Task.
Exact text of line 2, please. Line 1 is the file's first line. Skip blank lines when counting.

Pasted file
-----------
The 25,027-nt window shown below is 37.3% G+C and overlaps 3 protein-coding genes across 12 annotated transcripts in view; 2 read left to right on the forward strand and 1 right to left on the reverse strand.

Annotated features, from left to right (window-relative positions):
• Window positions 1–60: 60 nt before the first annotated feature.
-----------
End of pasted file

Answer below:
Annotated features, from left to right (window-relative positions):